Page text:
These experiences are invaluable in bringing change to any project or company. You can also examine practices in other industries and countries to find ideas that fit into your client’s overall goals. Finally, listening to speakers of all backgrounds talking about innovation creates a mental inventory to draw from with your next client.
Change the frame
You don’t necessarily have to work in a different setting or examine other industries to create change. A team or department may be falling behind and failing to innovate because they are examining the same details hundreds of times. The lack of an inspirational spark can be frustrating but also lead to a narrow focus on details that may not be critical. Your role as a change agent could involve creating a new framework for viewing existing ideas instead of finding the next big idea.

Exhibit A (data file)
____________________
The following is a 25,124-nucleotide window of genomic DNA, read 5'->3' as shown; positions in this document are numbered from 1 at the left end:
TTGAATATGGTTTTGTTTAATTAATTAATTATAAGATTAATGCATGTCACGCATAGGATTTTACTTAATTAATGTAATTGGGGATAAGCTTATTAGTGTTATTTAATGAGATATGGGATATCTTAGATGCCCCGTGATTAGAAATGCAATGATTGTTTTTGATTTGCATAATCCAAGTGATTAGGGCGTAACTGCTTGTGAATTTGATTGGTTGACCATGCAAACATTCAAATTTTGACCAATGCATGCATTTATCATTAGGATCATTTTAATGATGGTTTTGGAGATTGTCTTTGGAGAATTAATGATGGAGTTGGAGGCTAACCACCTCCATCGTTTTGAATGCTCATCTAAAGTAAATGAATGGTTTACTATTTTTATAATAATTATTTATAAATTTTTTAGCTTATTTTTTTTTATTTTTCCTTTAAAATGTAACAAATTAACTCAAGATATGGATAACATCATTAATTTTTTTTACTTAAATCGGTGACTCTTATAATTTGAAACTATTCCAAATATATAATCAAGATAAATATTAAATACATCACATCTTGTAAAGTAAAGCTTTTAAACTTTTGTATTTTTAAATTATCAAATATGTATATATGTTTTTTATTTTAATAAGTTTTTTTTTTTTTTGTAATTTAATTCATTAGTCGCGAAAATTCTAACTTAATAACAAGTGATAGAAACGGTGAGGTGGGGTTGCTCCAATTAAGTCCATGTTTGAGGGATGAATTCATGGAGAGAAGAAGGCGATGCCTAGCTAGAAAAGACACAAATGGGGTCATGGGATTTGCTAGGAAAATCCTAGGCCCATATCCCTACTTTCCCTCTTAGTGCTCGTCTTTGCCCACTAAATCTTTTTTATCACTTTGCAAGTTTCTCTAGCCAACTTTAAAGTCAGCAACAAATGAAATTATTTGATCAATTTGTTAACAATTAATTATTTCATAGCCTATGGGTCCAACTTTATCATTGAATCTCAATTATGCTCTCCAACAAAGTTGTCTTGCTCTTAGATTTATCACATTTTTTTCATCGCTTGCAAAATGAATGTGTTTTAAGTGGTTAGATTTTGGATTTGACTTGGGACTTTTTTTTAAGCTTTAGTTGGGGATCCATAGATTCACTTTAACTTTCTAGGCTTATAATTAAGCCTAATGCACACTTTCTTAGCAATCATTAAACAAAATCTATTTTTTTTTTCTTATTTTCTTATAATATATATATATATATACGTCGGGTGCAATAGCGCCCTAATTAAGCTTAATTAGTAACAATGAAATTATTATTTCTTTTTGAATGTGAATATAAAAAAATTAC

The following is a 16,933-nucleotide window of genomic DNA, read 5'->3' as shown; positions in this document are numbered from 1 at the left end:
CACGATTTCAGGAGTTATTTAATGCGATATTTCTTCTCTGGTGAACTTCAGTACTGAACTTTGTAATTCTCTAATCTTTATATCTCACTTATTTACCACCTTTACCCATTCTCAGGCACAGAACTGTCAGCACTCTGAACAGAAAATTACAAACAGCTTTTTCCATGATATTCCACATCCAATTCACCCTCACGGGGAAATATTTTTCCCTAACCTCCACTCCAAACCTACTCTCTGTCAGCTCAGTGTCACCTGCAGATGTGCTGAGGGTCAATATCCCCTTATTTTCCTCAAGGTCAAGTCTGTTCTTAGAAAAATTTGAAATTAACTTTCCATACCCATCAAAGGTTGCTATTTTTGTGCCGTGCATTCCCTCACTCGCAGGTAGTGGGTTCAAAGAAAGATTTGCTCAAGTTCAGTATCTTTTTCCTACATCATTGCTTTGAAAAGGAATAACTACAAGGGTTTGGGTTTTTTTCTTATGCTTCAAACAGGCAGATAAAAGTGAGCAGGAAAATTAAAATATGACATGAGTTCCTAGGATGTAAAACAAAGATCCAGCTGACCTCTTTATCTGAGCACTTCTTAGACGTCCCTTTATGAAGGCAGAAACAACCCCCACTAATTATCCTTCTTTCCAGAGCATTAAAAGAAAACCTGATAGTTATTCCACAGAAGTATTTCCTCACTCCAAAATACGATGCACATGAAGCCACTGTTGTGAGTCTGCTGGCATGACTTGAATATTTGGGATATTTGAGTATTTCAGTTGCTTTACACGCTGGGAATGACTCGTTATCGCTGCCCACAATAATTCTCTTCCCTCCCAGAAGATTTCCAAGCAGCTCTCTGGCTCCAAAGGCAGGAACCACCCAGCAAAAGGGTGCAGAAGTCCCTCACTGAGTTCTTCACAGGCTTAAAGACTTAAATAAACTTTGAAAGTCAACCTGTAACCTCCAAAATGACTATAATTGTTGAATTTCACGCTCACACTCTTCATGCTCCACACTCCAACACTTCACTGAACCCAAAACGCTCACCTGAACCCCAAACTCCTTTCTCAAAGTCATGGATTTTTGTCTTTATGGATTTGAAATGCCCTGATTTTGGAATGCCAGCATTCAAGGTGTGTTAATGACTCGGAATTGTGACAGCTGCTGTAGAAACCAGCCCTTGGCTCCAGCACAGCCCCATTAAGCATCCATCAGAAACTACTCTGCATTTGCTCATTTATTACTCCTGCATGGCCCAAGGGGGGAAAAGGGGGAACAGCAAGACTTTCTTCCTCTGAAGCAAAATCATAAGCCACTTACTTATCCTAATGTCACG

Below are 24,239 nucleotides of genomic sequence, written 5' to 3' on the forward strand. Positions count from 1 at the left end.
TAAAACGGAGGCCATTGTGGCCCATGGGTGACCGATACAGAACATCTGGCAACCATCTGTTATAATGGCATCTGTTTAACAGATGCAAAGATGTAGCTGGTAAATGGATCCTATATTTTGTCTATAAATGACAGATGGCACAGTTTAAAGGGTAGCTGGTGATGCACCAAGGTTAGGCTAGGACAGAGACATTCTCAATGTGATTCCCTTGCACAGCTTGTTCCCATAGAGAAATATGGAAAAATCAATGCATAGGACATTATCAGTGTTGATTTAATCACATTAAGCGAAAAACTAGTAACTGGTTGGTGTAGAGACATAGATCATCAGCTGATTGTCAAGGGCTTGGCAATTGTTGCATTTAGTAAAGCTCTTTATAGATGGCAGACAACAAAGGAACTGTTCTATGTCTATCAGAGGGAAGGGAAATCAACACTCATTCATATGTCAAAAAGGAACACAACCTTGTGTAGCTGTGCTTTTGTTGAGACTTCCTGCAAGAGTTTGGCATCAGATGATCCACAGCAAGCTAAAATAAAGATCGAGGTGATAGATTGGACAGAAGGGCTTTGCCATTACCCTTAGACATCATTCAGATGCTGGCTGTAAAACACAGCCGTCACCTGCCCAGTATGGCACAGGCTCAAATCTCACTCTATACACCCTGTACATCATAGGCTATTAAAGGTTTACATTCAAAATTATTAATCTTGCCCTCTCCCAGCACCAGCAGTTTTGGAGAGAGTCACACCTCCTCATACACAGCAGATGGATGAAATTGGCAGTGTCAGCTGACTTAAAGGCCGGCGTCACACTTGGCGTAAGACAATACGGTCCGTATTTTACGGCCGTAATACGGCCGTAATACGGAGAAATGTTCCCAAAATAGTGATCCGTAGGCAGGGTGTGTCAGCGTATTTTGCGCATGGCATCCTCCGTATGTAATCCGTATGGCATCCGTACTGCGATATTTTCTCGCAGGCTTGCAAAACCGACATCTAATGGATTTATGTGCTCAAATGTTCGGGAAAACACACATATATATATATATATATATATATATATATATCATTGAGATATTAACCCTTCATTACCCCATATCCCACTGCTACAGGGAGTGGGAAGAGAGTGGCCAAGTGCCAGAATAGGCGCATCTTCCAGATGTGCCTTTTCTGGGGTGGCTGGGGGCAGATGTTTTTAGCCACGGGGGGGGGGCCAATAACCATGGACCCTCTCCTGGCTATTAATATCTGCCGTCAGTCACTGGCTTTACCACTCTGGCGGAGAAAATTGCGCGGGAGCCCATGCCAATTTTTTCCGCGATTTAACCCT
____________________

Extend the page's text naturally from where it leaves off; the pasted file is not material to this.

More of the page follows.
Jeanne Liedtka, a business professor at the University of Virginia, wrote an article in 2018 highlighting the positive impacts of design thinking. This framework asks participants to understand how end users interact with products and services during the design process. For example, a mobile phone developer would reach out to customers to test a new phone to avoid errors in size, screen responsiveness, and other features. Liedtka advocates for change agents to test new ideas outside of the office and use this feedback to create a new developmental framework. A design-thinking approach can reduce obstacles to fully realizing the potential of new ideas.